James used to write under the username Snowqueen Icedragon, which is the name she used when she uploaded Master of the Universe on various fanfiction websites. But due to the explicit nature of her story, James eventually took down the fanfiction and uploaded it to her own site, FiftyShades.com.
Stephanie Meyer has spoken about James’s past in the Twilight fandom, saying simply:
That’s really not my genre, not my thing… Good on her — she’s doing well. That’s great!
Before she gave us the iconic Mia Thermopolis as the star of the The Princess Diaries series, Meg Cabot was stretching her writing muscles in the Star Wars fandom.
In a post for The Guardian discussing her feelings on fanfiction, Cabot mentioned that she wrote Star Wars fanfiction when she was younger. But unlike the fic writers of now, Cabot hand-wrote her fanfiction, not publishing any of them online.
Cabot got to live out every fan’s dream when she got the opportunity to officially write for the Star Wars brand. Cabot contributed the short story Beru Whitesun Lars to From A Certain Point of View, an anthology book to celebrate Star Wars’s 40th anniversary. Cabot’s entrance into the official canon of her fandom may not be a typical ending for fanfiction writers, but it does give hope to many who want their fanfiction to someday lead elsewhere.
What are fairytale retellings if not a form of fanfiction? By that logic, it should be no surprise that Marissa Meyer wrote fanfiction in her early years.
Known for her stories that put dark, magical, or sci-fi-y twists on tales like Cinderella and Little Red Riding Hood in The Lunar Chronicles series, Meyer credits writing fanfiction to a community of other readers and writers. In a blog post, Meyer explains that a friend got her into anime and fanfiction when she was fourteen, and Meyer would spend years combining these two interests.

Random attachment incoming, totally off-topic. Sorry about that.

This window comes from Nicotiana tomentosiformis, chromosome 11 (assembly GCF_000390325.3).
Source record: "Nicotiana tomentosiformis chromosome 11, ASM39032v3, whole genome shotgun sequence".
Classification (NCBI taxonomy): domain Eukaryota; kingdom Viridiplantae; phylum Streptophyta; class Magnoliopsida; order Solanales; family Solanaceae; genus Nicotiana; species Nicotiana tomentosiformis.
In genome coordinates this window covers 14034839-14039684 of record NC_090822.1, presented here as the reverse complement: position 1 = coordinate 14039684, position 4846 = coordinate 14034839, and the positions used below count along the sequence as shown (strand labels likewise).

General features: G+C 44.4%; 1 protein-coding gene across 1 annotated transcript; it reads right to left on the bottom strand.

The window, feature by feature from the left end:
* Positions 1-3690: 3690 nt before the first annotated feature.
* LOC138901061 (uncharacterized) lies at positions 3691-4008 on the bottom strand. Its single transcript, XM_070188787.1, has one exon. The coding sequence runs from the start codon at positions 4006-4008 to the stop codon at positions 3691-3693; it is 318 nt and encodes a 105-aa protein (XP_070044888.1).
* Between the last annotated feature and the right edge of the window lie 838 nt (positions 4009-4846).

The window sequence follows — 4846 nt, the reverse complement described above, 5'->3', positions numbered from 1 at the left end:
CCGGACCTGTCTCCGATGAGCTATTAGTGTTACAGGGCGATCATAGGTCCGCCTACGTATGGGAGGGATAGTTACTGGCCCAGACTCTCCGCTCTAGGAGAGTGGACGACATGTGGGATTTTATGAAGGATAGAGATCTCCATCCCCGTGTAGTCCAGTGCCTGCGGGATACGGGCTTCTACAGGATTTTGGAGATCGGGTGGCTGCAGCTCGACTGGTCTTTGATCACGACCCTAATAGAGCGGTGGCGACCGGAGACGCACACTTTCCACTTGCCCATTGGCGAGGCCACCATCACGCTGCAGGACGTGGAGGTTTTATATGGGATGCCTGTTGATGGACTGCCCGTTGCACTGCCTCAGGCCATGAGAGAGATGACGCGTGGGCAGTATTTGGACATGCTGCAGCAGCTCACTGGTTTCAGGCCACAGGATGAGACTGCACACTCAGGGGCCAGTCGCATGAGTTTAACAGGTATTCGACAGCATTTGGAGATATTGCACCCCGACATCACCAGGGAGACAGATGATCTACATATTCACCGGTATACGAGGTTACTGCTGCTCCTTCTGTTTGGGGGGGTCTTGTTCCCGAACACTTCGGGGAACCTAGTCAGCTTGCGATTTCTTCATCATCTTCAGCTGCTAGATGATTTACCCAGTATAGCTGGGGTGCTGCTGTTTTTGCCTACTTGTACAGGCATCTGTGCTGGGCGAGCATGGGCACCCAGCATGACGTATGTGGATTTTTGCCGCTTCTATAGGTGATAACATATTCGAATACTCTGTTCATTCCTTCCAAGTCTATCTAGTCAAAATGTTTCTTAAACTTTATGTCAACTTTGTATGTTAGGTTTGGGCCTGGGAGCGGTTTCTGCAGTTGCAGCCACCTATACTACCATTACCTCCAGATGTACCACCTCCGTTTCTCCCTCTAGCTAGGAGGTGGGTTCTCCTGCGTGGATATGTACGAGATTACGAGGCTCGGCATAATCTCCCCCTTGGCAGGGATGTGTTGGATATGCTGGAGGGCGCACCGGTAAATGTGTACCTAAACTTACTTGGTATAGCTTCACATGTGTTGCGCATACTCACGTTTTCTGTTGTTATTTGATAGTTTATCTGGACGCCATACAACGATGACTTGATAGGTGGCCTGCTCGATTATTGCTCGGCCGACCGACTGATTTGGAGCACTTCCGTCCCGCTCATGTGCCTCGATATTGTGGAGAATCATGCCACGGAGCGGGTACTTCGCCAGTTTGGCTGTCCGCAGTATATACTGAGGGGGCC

In that same blog post, Meyer says she’d written over forty fics for the Sailor Moon fandom. Those fics are still available for viewing on Fanfiction.net if people look up Meyer’s penname Alicia Blade.
The close friendships that are center stage in the classic novel The Outsiders have inspired thousands of fanfictions over the years, some even from the author herself.
In an interview with Vulture, Hinton admitted to writing three stories for The Outsiders. Despite being the writer of the original novel, Hinton still saw her stories with those characters as fanfiction, which may be because she drastically changed the circumstances she wrote surrounding the characters.
For The Outsiders fanfiction, I will say that I set the characters in a different time period. And I mean really different. This story would have been historical even when The Outsiders came out. The boys face their first Christmas after the end of the novel, and the death of Ponyboy and Darry’s parents. I was amazed at how incredibly easy it was to get back on the page.
Outside of participating in her own fandom, Hinton has also written fanfiction for Supernatural. Hinton was a huge fan of the show while it aired and even visited the set a handful of times. It’s unclear if she posted her Supernatural fics anywhere, but an old Tweet reveals she did share one of them in a writing group and has shown them to Supernatural’s creator, Eric Kripke.
It’s comforting to know that there are authors who got their start in writing in fandoms. It’s a comforting thought for the millions of people who spend hours writing and reading fiction about their favorite shows, movies, and books. Sure, not all fic writers are guaranteed to publish books, get movie deals, or become official writers for the very fandom that got them into writing. But some do — why can’t the next one be you?